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    Smiley Honey News

    National Honey Month

    For variety, add a banana, some pineapple pieces, or some peach slices. An absolutely wonderful way to get your motor running each day.

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    Kisses Sweeter Than Tupelo Honey

    Tim McGraw sings about tupelo honey in his new hit single "Southern Girl."  Here is the chorus:

    Kisses sweeter than Tupelo honey

    Little bit crazy like New Orleans

    Memphis blue and Daytona sunny

    Soft as cotton in some cut-off jeans

    Don't you know,

    Ain't nothing in the whole wide world

    Like a southern girl.

    Thanks for the plug about this amazing honey! And, for the record, there ain't nothing in the whole wide world like tupelo honey either. If you have not tried this honey yet, don't wait another minute. Click on the button below to shop for this amazing honey from the South.


    Raw Honey is Healthy Sunshine Energy

    From the book "The Honey Revolution -- Restoring the Health of Future Generations" by Ron Fessenden and Mike McKinnes: "Honey is a miraculous form of sunshine energy. It is distilled from sunshine by a complex, although understood, yet beguiling and numinous process known as photosynthesis . . . Plants use this sunshine energy to fund this magical process and in so doing, create pollen and sweet nectar." Fessenden and McKinnes go on to state that while honey does contain fructose, glucose and other sugars, they are combined with other substances (such as floral flavanoids) in such a way to actually assist the body in controlling blood sugar levels. Despite this fact, and the many other wonderful health effects of honey described in "The Honey Revolution", Americans consume an average of 150 pounds per year of white sugar and other sweeteners that negatively affect our health, and only 1 pound per year of honey. If you want to make a change for better health -- eat more raw honey and reduce your intake of white sugar, high fructose corn syrup and other artificial sweeteners.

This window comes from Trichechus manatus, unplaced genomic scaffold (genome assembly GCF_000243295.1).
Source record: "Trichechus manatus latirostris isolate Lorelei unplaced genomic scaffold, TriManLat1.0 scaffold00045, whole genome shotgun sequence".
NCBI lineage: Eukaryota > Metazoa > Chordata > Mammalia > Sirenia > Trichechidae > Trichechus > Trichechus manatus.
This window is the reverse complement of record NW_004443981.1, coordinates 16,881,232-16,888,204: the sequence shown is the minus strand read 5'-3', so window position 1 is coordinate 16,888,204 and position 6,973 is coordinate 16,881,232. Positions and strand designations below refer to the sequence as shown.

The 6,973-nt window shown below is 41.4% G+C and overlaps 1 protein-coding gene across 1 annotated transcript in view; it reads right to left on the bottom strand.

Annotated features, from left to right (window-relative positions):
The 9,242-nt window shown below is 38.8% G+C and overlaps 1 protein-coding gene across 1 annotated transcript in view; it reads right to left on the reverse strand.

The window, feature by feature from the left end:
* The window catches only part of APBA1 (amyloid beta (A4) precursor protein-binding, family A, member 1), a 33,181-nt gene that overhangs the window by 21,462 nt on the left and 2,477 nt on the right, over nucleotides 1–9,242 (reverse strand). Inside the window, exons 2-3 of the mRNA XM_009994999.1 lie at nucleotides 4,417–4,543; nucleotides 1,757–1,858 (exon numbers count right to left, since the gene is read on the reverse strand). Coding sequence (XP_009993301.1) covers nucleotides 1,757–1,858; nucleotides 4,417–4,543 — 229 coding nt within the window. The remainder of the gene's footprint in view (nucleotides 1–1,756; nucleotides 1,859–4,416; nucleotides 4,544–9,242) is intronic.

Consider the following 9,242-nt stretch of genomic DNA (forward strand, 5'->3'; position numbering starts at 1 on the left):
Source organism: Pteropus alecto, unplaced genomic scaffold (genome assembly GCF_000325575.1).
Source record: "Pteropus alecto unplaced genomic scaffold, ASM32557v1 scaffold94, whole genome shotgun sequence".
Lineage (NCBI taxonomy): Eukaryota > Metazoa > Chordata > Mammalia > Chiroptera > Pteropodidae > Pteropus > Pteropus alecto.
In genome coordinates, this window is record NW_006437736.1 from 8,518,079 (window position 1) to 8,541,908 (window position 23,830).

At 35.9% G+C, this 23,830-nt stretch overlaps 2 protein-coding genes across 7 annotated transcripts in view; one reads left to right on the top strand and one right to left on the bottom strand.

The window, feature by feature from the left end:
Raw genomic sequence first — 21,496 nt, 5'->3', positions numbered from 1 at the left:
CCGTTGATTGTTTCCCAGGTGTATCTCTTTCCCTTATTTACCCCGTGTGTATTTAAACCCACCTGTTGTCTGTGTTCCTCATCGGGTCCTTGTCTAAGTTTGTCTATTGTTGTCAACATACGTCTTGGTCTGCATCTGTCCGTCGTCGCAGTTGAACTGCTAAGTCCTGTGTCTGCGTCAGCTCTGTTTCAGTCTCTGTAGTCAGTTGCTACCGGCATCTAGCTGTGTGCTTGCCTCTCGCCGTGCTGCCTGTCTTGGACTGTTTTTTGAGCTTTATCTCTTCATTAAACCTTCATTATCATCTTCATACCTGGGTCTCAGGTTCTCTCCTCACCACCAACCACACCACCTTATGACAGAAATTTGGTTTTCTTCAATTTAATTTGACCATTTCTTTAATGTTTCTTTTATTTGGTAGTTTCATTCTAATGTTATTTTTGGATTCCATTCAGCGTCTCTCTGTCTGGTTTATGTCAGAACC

Summer Bee-Havior

    Yesterday afternoon, the entire front face of this hive was covered with bees. This morning, less than a quarter remained. Are these bees the last stragglers of an all-nighter? Probably not. As outside temperatures rise in the summer, the temperature inside the hive increases as well. To cool down the hive interior, bees go outside. As the temperatures decrease during the nighttime hours, many of the bees will re-enter the hive. It is kind of like your kitchen during Thanksgiving dinner preparations, when too many family members are hanging about, and you slip out onto the front porch to cool down.